If the trend of using mobile phones as a payment method continues to rise, it may become much easier to track the ROPO effect; depending on privacy regulations of course.  


Online fixes to retain customers and prevent them going offline

So, if you want to overcome the ROPO effect and keep your customers online, what kind of strategies could you put in place? Here are my top suggestions:

Create detailed product pages: Customers are looking for the ideal product and they’re afraid of being misled online. Reassure them by going into detail about each product, and provide photos from multiple different angles. Update the product availability regularly.

Educate and inform: If customers are, as we know, already seeking information about products online before purchasing – make the most of this. Impress them with the depth of knowledge you can provide on your website and your desire to help them achieve their goals.

Offer free shipping and returns: Compete with the immediacy of in-store purchasing by emphasising the convenience and cost-effectiveness of your product delivery. Make sure this is well-advertised on your site, and also display customer reviews that praise your delivery service.

Build trust and interact: Cultivate a social media presence online as an effective way of building trust in your brand and allowing you to interact with customers. You could even consider producing a podcast with further information and advice about your products.

Make your site mobile-friendly: As more and more consumers use their smartphones to browse products, ensure your site is optimally functional for mobile.

Keep shopping simple: Reduce the steps from product selection to conversion, perhaps by remembering a customer’s details or simplifying the payment form. If the customer finds it easy to shop online with you, they’re less likely to pick the traditional alternative.

A highly-optimised website is undoubtedly eCommerce’s secret weapon against ROPO trends.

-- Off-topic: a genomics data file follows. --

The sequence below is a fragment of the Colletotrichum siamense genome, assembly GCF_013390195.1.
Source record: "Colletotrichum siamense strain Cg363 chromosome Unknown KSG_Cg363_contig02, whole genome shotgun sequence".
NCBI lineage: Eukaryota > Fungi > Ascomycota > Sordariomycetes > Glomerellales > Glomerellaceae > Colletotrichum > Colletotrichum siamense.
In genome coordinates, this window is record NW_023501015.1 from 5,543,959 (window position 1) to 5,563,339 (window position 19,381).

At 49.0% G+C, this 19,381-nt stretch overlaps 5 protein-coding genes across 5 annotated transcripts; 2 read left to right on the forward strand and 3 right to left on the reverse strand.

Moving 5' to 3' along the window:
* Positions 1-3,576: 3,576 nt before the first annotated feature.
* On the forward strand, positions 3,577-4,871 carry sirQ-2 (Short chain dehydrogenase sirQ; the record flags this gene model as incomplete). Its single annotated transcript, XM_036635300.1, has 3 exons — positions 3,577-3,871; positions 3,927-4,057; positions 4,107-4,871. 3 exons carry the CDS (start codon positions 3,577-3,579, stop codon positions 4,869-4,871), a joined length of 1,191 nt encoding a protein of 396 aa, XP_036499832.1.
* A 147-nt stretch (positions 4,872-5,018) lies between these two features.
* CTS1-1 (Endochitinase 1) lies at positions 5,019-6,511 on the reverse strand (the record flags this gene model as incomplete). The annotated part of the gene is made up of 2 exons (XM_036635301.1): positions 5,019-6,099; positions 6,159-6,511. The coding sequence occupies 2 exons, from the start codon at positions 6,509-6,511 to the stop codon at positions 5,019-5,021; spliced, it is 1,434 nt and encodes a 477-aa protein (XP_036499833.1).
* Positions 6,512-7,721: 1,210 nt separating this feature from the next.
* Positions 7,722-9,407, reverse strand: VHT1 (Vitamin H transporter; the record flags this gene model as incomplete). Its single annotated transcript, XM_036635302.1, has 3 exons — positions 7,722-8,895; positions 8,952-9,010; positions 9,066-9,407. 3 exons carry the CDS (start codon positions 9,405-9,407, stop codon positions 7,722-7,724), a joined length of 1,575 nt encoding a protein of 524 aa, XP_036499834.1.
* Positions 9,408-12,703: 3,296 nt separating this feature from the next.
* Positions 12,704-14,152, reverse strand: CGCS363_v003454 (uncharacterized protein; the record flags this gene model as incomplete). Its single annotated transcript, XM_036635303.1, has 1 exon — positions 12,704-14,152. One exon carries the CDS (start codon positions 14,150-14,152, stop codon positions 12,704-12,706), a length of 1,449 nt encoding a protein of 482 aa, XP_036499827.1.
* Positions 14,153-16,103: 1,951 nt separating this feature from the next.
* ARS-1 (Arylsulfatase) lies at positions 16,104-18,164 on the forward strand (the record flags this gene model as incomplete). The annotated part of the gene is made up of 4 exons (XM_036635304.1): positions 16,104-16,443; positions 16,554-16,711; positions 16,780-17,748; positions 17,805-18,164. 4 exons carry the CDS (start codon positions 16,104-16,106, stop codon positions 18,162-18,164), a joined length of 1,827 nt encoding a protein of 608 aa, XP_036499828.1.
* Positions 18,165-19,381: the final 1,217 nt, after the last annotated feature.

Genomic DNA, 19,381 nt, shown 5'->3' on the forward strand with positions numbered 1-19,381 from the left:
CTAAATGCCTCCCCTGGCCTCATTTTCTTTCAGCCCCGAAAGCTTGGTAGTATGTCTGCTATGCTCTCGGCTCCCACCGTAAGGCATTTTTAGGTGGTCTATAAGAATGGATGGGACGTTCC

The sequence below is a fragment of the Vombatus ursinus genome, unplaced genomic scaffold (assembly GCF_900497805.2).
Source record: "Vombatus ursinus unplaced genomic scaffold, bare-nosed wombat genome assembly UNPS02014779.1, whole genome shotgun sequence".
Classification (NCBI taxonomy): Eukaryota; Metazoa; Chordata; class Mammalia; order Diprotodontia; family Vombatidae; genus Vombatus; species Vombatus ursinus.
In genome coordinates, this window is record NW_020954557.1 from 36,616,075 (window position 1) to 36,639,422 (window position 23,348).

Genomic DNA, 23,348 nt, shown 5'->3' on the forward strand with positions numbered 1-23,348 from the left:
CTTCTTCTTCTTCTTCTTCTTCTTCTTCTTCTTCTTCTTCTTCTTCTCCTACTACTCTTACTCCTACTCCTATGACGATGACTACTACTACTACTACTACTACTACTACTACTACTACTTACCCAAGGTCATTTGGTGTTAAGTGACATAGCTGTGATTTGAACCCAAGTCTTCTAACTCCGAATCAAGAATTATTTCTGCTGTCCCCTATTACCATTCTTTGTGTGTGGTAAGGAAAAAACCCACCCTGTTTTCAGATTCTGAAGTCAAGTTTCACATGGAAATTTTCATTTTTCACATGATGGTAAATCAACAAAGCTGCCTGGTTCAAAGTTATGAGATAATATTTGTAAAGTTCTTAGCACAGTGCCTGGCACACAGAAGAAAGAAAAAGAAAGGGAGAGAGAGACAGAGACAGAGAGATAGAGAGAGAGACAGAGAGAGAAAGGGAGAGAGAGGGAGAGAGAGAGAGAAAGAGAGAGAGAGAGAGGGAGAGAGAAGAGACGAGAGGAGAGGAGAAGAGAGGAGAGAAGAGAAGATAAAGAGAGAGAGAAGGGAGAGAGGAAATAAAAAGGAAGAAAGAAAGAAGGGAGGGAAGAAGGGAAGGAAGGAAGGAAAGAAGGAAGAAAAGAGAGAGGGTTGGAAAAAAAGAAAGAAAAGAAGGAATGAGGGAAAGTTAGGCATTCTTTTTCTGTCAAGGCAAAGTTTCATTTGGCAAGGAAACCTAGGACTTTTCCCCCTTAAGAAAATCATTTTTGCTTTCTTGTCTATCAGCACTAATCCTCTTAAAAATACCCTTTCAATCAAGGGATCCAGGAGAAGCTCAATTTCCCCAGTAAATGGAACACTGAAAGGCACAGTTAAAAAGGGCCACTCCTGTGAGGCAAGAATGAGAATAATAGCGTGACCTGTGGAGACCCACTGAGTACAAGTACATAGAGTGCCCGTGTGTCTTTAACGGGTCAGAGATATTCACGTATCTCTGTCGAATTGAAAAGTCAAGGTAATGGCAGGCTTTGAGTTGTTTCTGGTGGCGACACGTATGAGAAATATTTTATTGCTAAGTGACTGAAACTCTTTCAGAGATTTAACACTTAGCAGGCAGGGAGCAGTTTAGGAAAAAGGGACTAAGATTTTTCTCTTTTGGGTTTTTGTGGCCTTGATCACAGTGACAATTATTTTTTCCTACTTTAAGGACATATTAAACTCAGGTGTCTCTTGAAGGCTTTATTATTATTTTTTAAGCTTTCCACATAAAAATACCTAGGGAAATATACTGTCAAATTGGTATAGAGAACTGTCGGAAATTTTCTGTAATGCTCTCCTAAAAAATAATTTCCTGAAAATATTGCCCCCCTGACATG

The ROPO effect is an ongoing challenge for eCommerce businesses. It can be frustrating to see users taking advantage of a website’s features without proceeding to purchase from it. And there are aspects of traditional retail that simply can’t be replicated online.

Nevertheless, online retailers still have the power to create an engaging web experience that can win a customer’s loyalty and convince them to buy online. It’s important to continually assess the performance of your website at achieving conversion and invest in CRO accordingly.

In the meantime, new technologies are allowing businesses to measure ROPO with increasing accuracy, and with user-ID tools some retailers are already making connections between their customers’ online and offline shopping habits.

While ROPO may not be disappearing any time soon, businesses can potentially turn it to their advantage – if they can close the ROPO loop.



Charlie Carpenter is the co-founder and CEO of Kite. He is a mobile advocate with over ten years of industry experience. After working for large and small agencies for many years, he co-founded Kite; a software solution for print-on-demand, zero inventory merchandise, and personalised photo print goods. As well as an entrepreneur, Charlie is a seasoned product strategist with experience of various types of digital projects which include: Responsive and Adaptive Websites, Mobile & Tablet Apps, Hybrid Apps, Cross Platform App development. You can connect with Charlie on LinkedIn, and follow him on Twitter.